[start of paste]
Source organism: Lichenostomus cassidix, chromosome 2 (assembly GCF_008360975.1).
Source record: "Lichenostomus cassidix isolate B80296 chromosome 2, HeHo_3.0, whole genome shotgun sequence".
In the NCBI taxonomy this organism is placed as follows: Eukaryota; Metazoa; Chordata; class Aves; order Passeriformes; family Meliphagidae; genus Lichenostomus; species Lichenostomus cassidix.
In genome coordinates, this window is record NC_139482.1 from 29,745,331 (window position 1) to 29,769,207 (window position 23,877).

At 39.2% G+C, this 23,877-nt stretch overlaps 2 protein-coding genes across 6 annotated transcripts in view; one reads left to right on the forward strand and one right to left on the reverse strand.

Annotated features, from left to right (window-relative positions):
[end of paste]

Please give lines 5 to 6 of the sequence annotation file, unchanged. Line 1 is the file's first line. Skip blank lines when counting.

At 39.2% G+C, this 23,877-nt stretch overlaps 2 protein-coding genes across 6 annotated transcripts in view; one reads left to right on the forward strand and one right to left on the reverse strand.

Annotated features, from left to right (window-relative positions):